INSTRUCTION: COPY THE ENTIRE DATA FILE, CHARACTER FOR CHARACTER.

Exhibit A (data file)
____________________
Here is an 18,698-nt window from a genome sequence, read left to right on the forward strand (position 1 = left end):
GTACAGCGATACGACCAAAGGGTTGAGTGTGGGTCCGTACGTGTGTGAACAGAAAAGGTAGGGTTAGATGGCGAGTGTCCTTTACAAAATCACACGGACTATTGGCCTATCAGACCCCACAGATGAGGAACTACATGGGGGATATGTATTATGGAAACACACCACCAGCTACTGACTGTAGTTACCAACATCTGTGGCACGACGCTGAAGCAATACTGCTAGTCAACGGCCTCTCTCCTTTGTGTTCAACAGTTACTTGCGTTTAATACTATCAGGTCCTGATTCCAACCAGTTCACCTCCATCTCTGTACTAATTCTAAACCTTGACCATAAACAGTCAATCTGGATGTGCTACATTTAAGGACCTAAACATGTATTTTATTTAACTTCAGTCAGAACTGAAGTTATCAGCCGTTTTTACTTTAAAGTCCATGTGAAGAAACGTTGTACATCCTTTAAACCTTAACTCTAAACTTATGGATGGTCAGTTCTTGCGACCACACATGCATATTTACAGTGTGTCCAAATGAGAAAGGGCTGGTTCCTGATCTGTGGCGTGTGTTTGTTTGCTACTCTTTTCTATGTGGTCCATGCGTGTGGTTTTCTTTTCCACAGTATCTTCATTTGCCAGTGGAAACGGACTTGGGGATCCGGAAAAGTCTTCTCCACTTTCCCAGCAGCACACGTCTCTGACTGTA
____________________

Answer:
Here is an 18,698-nt window from a genome sequence, read left to right on the forward strand (position 1 = left end):
GTACAGCGATACGACCAAAGGGTTGAGTGTGGGTCCGTACGTGTGTGAACAGAAAAGGTAGGGTTAGATGGCGAGTGTCCTTTACAAAATCACACGGACTATTGGCCTATCAGACCCCACAGATGAGGAACTACATGGGGGATATGTATTATGGAAACACACCACCAGCTACTGACTGTAGTTACCAACATCTGTGGCACGACGCTGAAGCAATACTGCTAGTCAACGGCCTCTCTCCTTTGTGTTCAACAGTTACTTGCGTTTAATACTATCAGGTCCTGATTCCAACCAGTTCACCTCCATCTCTGTACTAATTCTAAACCTTGACCATAAACAGTCAATCTGGATGTGCTACATTTAAGGACCTAAACATGTATTTTATTTAACTTCAGTCAGAACTGAAGTTATCAGCCGTTTTTACTTTAAAGTCCATGTGAAGAAACGTTGTACATCCTTTAAACCTTAACTCTAAACTTATGGATGGTCAGTTCTTGCGACCACACATGCATATTTACAGTGTGTCCAAATGAGAAAGGGCTGGTTCCTGATCTGTGGCGTGTGTTTGTTTGCTACTCTTTTCTATGTGGTCCATGCGTGTGGTTTTCTTTTCCACAGTATCTTCATTTGCCAGTGGAAACGGACTTGGGGATCCGGAAAAGTCTTCTCCACTTTCCCAGCAGCACACGTCTCTGACTGTA